Salem enjoys a wealth of elegant historic homes from the Georgian, Federal, and Greek Revival periods. Yet, often overlooked, but equally worthy of our attention, are Salem’s more informal (some might even say more approachable) homes of the Gothic Revival, Victorian Stick, and Craftsman movements.
Luckily, Christmas in Salem (presented by Historic Salem, Inc. December 3-5) shines a light on a wide range of styles from the 18th, 19th, and early 20th centuries on this year’s tour within the North Fields area of town. Expect each home to be decorated for the holidays by professional florists and/or designers, and for several to offer a peek into Salem’s unsung architectural history.
Take the tour’s Gothic Revival cottage as an example. It’s a modest one and one-half story c. 1851-1869 home with steep gable roofs which are characteristic of its Gothic inspiration. Most distinctive are its overhanging rake barge boards, shaped into a wave scroll pattern. They create a dynamic shadow line which animates the main gable and cross-gable dormer.
Inside, the original base, window, and door trim remains as does the wood panelized treatment below double-hung windows. On the first floor, ceilings are surprisingly tall. Though exterior shingles and windows have been replaced with modern alternatives, the overall massing and character of the house have been largely retained. Look for an updated interior which has been opened up to better accommodate today’s lifestyle.
The Cate House, another tour highlight, is a striking example of a c. 1887 mail-order Victorian Stick style house, which is a transitional style between the Gothic Revival and Queen Anne styles. Clipped fish-scale shingle accents, stickwork, and a curve-bottomed, projecting gable add texture, depth, and interest to the exterior of this two and one-half story, steep-roofed style.
Approximately nine-foot tall ceilings, original woodwork and five-panel doors (stained a slightly lighter brown than when the owners acquired the property forty years ago) carry the Victorian styling inside. An original cherry, stained fireplace mantel with original tile surround and hearth serves the current living room (which was the original dining room) while a similarly detailed fireplace, positioned on an angle, serves the adjacent current dining room. An original, large, heavy pocket door between the rooms provides the option to divide them.
On display, the homeowners have a framed page from the Shoppell’s Modern Houses catalog which depicts a mirror image of their home. The yellowed page notes the cost: “$1800, all complete, except grates or heaters” based on New York City prices in 1885. You can find compilations of Shoppell’s Modern Houses through Amazon today. With the recent resurgence in interest and demand for factory-built houses, the Cate House is a great example of a well-detailed, formidable model.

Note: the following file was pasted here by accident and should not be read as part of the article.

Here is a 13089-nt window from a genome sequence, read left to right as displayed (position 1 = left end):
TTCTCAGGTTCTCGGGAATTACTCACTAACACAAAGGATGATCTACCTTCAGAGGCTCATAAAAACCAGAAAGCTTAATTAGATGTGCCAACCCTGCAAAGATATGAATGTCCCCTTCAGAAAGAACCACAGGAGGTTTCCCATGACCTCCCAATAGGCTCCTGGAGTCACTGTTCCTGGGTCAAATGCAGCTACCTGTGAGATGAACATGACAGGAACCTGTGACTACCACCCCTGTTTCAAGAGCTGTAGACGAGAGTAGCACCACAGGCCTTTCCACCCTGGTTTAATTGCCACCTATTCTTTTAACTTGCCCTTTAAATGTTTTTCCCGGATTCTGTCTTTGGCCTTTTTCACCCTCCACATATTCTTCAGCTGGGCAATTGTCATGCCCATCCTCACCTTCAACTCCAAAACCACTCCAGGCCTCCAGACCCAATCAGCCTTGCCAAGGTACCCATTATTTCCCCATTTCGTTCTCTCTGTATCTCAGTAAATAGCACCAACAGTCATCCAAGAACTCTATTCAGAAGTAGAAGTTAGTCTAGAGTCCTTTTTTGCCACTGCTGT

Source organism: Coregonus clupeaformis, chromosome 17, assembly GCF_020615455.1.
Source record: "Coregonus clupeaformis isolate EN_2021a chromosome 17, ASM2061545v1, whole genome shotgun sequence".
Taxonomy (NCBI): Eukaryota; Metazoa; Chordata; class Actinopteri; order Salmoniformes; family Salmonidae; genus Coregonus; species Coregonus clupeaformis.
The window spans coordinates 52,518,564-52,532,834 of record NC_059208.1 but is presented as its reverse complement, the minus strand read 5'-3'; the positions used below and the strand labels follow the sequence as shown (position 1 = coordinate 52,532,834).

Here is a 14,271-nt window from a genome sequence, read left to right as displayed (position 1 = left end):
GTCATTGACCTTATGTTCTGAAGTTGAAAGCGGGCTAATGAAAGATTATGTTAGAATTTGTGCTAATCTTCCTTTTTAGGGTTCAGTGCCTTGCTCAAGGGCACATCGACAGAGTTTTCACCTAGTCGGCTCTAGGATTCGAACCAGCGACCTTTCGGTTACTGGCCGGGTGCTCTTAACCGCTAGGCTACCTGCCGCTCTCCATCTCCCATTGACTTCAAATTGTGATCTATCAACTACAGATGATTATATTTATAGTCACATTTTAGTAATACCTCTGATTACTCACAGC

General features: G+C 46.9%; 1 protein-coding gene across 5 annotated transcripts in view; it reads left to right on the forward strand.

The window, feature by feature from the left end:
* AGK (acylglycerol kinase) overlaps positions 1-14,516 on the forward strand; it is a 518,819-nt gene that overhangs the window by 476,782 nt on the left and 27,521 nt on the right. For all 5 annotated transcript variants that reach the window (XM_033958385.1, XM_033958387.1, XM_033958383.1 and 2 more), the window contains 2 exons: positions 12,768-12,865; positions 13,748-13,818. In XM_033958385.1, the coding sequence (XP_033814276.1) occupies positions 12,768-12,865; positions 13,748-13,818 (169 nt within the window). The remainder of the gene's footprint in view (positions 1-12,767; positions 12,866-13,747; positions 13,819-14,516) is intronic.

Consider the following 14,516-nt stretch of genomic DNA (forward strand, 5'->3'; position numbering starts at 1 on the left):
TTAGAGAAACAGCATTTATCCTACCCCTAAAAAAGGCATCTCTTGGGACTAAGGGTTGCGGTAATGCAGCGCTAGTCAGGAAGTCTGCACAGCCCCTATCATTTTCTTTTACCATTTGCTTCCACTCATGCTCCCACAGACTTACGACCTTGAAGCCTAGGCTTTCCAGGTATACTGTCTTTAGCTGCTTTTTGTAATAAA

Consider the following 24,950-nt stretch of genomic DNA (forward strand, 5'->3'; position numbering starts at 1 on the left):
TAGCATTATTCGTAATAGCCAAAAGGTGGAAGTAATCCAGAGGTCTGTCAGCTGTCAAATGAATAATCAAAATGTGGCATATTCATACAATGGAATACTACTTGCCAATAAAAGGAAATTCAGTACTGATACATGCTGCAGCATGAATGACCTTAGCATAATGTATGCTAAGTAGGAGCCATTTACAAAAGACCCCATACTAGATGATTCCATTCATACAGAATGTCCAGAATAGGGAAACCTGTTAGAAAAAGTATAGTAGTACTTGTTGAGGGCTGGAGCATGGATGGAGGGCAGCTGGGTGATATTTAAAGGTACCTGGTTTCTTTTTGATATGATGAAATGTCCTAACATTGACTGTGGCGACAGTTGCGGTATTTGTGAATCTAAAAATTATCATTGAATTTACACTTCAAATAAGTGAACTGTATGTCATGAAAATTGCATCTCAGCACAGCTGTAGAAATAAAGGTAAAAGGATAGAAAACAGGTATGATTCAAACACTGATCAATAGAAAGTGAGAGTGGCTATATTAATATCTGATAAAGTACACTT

The tour brings us into the 20th century with the Colonel William Moulton House c. 1920, a striking Craftsman bungalow with recent (c. 2006) rear additions. This low-slung, hipped-roof, stucco-faced home exhibits the style’s hallmark emphasis on overhanging eaves, robust detailing, ganged windows, and floor plans that flow.
The front living room features original, tall wainscoting which cleverly ties into the design of a slatted partition between the climbing stairs and the living space. Natural light from original windows in the main (c. 1920) portion of the house floods the rooms and draws occupants through the space. A fresh paint palette of whites and soft, warm tones enhances the home’s airiness.
Original leaded windows flank the dining room bay which flows easily into the living room on one end and the new butler’s pantry and kitchen addition on the other. Curve profiled trim edges window and door side jambs, while heavy flat-stock with crown moldings cap the tops, as window stools with aprons line the bottoms.
Each of the above featured homes boast interesting details which distinguish their unique styles, rarely seen on the Christmas in Salem annual tour. But they’re only three of the tour’s ten homes. Experience the tour’s full range of styles by attending the event.
Visit the Christmas in Salem website to learn more about other related holiday festivities, happenings, and promotions in conjunction with select cultural attractions, retailers and restaurants. Also, look for red flags on the tour indicating homes and locations connected with the storied Nathaniel Hawthorne. Approximately 2500 people attended last year’s tour and the same numbers are expected again this year in North Salem. Don’t miss out.
by Katie Hutchison for House Enthusiast and North Shore Art Throb.